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Title: 'The commerce of light' : the eighteenth-century dialogue, communicative reason, and the formation of the English novel
Author: Hughes, Bill
Awarding Body: University of Sheffield
Current Institution: University of Sheffield
Date of Award: 2010
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This thesis analyses printed eighteenth-century dialogues in English. It considers them amidst the dialogic nature of cultural life in eighteenth-century Britain more widely. It argues that many printed dialogues successfully imagine, or fruitfully engage with imagined, ideal speech situations. In addition it argues that these texts had a sophistication that stemmed from a dialogicity enabled by the growth of the public sphere. It is alert to novelistic features of dialogues: characterisation, verisimilitude, narrative inter-est. That is important for this thesis, as the richness of eighteenth-century dialogues plays an important part in the formation of the early English novel. Chapter 1 explores eighteenth-century theories of language, many of which posit an originary dialogue. I consider Mandeville's theories in The Fable of the Bees, James Harris's Hermes, Monboddo's Of the Origin and Progress of Language, and, briefly, Horne Tooke. Chapter 2 considers the consensual aspects of these dialogues by looking at Aphra Behn's translation of Fontenelle, A Discovery of New Worlds; Shaftesbury's The Moralists; Mandeville's Fable again; and Hume's Dialogues Concerning Natural Religion. Chapter 3 explores the polemical nature of dialogues, looking at Berkeley's Alciphron, and some neglected dialogues of the 1790s, both radical and conservative, by Thomas Day, Sir William Jones, Thomas Spence, and in response, writers such as Hannah More. Chapter 4 depicts the absorption of the genre into the novel, arguing that the dialogue is an overlooked component of a multigeneric form. Novelists embedded formal debates into their works, and the critical openness that characterises dialogues of this period in-formed the spirit of the novel. In many novelists, the concern with love and the gestures at inclusiveness towards women led to an unprecedented fusion of mutual intellection and wooing. I examine the absorption of the structures of formal dialogue into novels by way of Richardson's Pamela, Sarah Fielding's Remarks on Clarissa and The Cry, and novels of the 1790s, such as Robert Bage's Hermsprong. The 'Commerce of Light' between the sexes is dwelt on, revealing a new facet of the 'Rise of the Novel' debate.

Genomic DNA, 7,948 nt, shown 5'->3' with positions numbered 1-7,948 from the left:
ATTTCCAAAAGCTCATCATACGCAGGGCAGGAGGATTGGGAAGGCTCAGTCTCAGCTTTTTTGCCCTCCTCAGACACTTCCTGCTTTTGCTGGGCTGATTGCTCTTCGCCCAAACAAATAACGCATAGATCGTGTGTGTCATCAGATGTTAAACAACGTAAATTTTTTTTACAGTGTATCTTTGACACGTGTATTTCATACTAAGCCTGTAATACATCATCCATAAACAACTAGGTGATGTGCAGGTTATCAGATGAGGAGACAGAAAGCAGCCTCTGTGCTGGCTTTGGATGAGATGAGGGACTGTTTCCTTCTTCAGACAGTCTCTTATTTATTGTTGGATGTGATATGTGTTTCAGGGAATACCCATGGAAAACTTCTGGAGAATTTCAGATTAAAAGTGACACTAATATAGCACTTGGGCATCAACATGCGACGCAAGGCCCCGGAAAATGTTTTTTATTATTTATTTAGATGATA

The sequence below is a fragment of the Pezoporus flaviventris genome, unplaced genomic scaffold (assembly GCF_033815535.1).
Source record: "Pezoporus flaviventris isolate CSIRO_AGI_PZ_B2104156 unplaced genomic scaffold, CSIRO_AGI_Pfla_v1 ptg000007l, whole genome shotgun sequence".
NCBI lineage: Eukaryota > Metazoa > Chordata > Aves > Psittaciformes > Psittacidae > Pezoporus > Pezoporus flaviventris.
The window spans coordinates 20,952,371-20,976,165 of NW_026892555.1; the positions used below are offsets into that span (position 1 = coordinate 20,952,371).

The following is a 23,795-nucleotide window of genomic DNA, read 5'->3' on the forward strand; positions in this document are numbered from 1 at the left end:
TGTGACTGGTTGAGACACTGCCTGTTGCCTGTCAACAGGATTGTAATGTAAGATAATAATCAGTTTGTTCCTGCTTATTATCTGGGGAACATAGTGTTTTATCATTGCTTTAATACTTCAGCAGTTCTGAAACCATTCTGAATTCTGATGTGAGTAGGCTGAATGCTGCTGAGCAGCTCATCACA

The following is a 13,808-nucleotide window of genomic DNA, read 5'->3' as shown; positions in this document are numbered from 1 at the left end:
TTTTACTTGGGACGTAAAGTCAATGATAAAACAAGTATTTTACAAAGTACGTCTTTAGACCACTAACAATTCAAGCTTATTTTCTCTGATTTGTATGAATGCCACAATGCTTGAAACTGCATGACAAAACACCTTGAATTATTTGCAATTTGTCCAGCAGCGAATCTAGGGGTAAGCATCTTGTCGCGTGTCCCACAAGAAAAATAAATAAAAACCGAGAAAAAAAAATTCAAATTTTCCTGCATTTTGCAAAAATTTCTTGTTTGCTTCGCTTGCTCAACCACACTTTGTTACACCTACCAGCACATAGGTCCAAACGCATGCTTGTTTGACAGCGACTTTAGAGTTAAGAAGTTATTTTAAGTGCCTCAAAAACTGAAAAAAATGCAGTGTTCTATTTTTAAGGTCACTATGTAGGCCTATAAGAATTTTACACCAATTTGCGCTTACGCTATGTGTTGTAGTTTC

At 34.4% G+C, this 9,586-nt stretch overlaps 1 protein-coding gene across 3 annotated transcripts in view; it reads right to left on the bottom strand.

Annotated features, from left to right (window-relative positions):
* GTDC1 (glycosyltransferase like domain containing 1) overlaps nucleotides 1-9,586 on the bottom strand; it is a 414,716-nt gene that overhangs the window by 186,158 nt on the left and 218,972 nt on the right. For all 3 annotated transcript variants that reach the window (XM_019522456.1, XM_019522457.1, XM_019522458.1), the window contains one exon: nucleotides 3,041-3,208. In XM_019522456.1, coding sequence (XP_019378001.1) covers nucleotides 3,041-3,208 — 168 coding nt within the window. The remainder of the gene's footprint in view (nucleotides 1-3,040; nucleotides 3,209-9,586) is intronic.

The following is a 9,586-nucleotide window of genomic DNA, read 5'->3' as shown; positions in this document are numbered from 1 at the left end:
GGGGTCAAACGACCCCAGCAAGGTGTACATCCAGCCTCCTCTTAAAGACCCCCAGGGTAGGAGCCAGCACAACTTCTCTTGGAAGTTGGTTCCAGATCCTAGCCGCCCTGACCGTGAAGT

Supervisor: Hamish, Mathison Sponsor: Not available
Qualification Name: Thesis (Ph.D.) Qualification Level: Doctoral
EThOS ID:  DOI: Not available